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Procedural Due Process

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Summary

  • Procedural due process is divided into just cause procedure or authorized cause procedure.
  • Just cause procedure refers to the process for termination of employment due to just causes.
  • Authorized cause procedure refers to the process for separation of employment due to authorized causes.
  • If there is no procedural due process, the employer may be held liable.

Legal basis

The legal basis is the P.D. 442, otherwise known as the Labor Code, which implemented the constitutional provision on security of tenure.

Concept

Procedural due process refers to the process of termination of employment due to just causes or separation of employment due to authorized causes.

Divided into two: just cause procedure and authorized cause procedure

Procedural due process is divided into two, namely: (a) just cause procedure and (b) authorized cause procedure.

Just cause procedure

Just cause procedure refers to the process for termination of employment due to just causes.

The following are the steps:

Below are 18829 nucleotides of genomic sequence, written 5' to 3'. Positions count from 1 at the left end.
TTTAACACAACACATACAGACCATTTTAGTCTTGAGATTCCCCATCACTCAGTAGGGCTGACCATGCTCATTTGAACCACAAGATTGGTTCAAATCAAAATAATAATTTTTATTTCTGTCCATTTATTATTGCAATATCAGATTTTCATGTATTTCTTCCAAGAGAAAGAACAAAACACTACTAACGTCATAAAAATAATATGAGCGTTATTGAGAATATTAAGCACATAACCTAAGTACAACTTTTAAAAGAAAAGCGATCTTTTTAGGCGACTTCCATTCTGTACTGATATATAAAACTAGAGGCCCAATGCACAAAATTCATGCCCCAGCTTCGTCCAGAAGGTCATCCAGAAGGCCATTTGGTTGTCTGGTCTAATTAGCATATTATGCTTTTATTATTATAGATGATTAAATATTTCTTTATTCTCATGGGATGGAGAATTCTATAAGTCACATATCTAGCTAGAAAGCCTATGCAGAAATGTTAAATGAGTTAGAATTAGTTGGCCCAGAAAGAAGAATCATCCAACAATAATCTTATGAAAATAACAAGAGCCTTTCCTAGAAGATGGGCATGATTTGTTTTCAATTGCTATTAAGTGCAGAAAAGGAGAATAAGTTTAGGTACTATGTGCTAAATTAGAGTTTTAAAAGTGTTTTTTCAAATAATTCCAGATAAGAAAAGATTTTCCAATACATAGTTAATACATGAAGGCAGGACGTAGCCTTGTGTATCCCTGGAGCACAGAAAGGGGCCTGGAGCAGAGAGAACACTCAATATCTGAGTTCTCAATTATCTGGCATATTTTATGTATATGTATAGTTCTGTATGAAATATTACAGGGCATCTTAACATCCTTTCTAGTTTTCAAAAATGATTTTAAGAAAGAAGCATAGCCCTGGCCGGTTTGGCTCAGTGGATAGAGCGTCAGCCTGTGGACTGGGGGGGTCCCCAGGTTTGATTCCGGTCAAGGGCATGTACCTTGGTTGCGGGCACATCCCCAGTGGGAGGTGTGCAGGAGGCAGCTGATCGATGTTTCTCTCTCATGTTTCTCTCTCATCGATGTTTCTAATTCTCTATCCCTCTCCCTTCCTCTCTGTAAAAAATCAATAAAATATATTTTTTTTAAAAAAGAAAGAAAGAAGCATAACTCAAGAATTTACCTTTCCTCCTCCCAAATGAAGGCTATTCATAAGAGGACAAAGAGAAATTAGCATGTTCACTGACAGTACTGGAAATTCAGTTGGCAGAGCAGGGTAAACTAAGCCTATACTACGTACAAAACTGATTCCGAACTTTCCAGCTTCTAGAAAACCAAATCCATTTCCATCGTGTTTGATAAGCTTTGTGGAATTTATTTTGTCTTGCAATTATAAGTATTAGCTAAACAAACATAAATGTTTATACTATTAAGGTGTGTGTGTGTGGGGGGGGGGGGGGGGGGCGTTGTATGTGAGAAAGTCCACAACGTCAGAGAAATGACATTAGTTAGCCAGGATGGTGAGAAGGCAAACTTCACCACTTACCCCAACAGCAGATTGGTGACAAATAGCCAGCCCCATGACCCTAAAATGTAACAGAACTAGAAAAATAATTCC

Step 1: Issuance of 1st Written Notice

Step 2: Observance of Ample Opportunity to Explain

Step 3: Issuance of 2nd Written Notice

For more detailed discussions, refer to Just Cause Procedure.

Authorized cause procedure

Authorized cause procedure refers to the process for separation of employment due to authorized causes.

The following are the steps:

Step 1: Issuance of 30-day advance notice to DOLE

Step 2: Issuance of 30-day advance notice to employee

Step 3: Payment of Separation Pay (subject to an exception)

For more detailed discussions, refer to Authorized Cause Procedure.

Consequence if no procedural due process

If there is no procedural due process, such as there is no just cause procedure or authorized cause procedure, in the termination or separation from employment of an employee, the employer may be held liable.

If there is no just cause procedure, but there is just cause, the employer may be held liable for illegal dismissal. For more detailed discussions, refer to Illegal Dismissal.

If there is no authorized cause procedure, but there is authorized cause, the employer may be held liable for nominal damages. For more detailed discussions, refer to Nominal Damages.

References

  • 1987 Constitution
  • Presidential Decree No. 442, a.k.a. Labor Code
  • DOLE Department Order No. 147, Series of 2015
  • Jurisprudence or Supreme Court Decisions
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